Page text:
We ducked under low-hanging Christmas berry branches, clambered over a stone wall and emerged on a small, well-paved terrace surmounting a promontory which overlooks the bay. Here the strong easterly winds that continually buffet Kaupō kept the wiry vegetation down to a few feet. I climbed out onto the perimeter wall and could see that I was on a kind of rampart supported by a massive stone facing that descended down the steep slope toward the coast (Figure 3). The facing was angled away from me like a sharp inverted Ʌ–one might say like the prow of a Polynesian canoe–with the point of the Ʌ facing directly toward Hawai’i Island. Struggling to keep from being blown over by the strong gusts as I balanced myself on the rounded boulders making up the rampart, I pulled my sighting compass out of my pocket. The bearing of the Ʌ-point was almost exactly the direction from here to Waipi’o Valley on Hawai’i Island. Waipi’o was the royal seat of the divine kings of Hawai’i Island, arch rivals and at the same time blood relatives of Kekaulike.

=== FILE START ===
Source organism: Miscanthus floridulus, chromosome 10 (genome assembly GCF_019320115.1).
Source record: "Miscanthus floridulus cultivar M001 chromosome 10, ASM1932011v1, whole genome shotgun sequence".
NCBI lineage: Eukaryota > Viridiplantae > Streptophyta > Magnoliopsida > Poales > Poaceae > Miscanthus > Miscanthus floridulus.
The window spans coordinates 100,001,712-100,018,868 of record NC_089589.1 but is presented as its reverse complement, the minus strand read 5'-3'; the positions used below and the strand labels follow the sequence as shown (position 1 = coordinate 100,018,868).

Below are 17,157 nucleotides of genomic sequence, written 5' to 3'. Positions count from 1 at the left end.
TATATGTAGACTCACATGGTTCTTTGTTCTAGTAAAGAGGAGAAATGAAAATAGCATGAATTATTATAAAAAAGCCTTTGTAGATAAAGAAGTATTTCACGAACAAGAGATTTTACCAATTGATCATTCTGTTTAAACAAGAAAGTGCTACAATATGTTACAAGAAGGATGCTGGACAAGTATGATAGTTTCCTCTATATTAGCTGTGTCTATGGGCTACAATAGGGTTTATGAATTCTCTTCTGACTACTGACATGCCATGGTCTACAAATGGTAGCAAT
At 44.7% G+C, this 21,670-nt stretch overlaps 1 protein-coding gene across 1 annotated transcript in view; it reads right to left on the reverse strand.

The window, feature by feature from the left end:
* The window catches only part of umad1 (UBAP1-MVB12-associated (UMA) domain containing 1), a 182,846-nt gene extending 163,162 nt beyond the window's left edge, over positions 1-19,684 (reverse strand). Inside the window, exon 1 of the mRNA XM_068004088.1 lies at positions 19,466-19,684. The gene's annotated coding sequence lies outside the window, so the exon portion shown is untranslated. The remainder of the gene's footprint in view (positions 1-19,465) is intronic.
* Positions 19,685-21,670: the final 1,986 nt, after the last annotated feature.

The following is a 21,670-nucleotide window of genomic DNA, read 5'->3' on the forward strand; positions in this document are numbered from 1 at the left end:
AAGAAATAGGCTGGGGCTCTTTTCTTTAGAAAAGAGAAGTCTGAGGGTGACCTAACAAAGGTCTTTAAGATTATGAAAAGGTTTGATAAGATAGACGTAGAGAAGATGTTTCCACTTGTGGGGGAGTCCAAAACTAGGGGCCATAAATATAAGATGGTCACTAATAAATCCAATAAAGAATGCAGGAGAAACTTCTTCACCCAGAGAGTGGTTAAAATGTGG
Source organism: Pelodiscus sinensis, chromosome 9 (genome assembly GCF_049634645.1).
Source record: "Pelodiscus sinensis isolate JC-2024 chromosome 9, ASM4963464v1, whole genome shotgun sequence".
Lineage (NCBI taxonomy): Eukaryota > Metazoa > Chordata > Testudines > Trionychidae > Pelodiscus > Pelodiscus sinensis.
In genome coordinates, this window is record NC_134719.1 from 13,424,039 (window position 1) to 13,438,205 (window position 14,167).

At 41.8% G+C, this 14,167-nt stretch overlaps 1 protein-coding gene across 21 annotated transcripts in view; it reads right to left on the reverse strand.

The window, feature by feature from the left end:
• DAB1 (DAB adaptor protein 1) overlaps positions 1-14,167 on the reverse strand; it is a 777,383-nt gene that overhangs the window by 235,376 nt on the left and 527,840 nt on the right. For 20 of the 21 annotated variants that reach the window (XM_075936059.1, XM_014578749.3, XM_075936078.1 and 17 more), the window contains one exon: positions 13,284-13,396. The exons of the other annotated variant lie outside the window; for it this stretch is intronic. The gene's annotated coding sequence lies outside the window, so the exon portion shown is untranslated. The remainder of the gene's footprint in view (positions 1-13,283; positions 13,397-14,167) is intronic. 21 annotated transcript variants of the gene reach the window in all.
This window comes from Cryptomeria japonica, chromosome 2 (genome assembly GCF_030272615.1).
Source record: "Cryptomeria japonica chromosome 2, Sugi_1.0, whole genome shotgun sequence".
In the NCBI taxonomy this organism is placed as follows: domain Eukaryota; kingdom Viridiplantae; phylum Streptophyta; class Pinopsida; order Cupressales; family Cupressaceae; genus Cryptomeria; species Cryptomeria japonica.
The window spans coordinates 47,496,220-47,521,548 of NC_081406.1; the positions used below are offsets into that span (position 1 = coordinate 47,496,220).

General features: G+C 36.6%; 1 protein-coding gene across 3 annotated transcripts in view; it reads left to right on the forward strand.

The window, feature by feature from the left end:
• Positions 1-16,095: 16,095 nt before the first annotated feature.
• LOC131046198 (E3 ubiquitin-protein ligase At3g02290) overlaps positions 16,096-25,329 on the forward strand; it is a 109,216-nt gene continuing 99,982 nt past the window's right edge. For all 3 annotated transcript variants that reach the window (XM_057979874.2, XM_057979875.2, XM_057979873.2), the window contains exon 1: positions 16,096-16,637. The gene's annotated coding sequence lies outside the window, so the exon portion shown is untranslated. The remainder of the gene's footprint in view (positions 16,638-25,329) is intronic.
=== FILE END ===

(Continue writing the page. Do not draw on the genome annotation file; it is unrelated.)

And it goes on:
Backing off the windy rampart, Alex and I stood on the paved terrace and reflected on the importance of this site. We knew from Kamakau’s account that it was here that Kekaulike had assembled his warriors and fleet for his intended conquest of Hawai’i. Was this special terrace, so carefully paved with beach pebbles and with the Ʌ-shaped rampart seemingly directed at Waipi’o, the place where Kekaulike himself had once sat, cross-legged on fine mats, gazing at his goal, plotting his strategy? It seemed entirely possible.

That evening, after a well-earned meal of BBQ’d Maui steaks, the three of us sat on the porch of the hunting cabin at Nu’u which was Alex’s field base. Enjoying the spectacular stars, we engaged in a kind of informal seminar. These are always the best teaching moments with my students. In this case it was after a long day of fieldwork, reflecting on the significance of our hard work clearing thorny brush off of moss-covered walls.